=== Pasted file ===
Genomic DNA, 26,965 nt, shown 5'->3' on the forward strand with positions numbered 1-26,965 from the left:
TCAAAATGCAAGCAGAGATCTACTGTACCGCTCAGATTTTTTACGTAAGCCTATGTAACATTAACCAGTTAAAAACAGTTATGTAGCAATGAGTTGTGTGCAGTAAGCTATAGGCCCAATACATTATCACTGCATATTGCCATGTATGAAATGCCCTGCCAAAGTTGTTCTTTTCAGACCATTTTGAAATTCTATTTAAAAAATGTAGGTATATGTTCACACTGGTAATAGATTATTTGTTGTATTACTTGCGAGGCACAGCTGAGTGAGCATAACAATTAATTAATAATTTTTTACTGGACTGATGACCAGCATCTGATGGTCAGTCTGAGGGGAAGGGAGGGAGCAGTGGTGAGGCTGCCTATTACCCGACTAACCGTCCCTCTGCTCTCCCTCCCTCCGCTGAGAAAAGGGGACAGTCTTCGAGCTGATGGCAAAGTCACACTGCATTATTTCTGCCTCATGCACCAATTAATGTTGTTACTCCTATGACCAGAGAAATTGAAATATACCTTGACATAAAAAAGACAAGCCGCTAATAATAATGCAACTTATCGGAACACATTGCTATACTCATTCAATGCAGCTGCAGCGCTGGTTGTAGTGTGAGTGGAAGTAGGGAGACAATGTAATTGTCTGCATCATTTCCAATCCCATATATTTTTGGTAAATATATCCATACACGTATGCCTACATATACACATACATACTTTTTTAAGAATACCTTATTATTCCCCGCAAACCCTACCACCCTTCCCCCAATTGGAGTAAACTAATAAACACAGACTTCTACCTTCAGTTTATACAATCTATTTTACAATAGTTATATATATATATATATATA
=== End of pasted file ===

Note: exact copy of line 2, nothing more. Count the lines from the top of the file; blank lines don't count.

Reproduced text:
TCAAAATGCAAGCAGAGATCTACTGTACCGCTCAGATTTTTTACGTAAGCCTATGTAACATTAACCAGTTAAAAACAGTTATGTAGCAATGAGTTGTGTGCAGTAAGCTATAGGCCCAATACATTATCACTGCATATTGCCATGTATGAAATGCCCTGCCAAAGTTGTTCTTTTCAGACCATTTTGAAATTCTATTTAAAAAATGTAGGTATATGTTCACACTGGTAATAGATTATTTGTTGTATTACTTGCGAGGCACAGCTGAGTGAGCATAACAATTAATTAATAATTTTTTACTGGACTGATGACCAGCATCTGATGGTCAGTCTGAGGGGAAGGGAGGGAGCAGTGGTGAGGCTGCCTATTACCCGACTAACCGTCCCTCTGCTCTCCCTCCCTCCGCTGAGAAAAGGGGACAGTCTTCGAGCTGATGGCAAAGTCACACTGCATTATTTCTGCCTCATGCACCAATTAATGTTGTTACTCCTATGACCAGAGAAATTGAAATATACCTTGACATAAAAAAGACAAGCCGCTAATAATAATGCAACTTATCGGAACACATTGCTATACTCATTCAATGCAGCTGCAGCGCTGGTTGTAGTGTGAGTGGAAGTAGGGAGACAATGTAATTGTCTGCATCATTTCCAATCCCATATATTTTTGGTAAATATATCCATACACGTATGCCTACATATACACATACATACTTTTTTAAGAATACCTTATTATTCCCCGCAAACCCTACCACCCTTCCCCCAATTGGAGTAAACTAATAAACACAGACTTCTACCTTCAGTTTATACAATCTATTTTACAATAGTTATATATATATATATATATA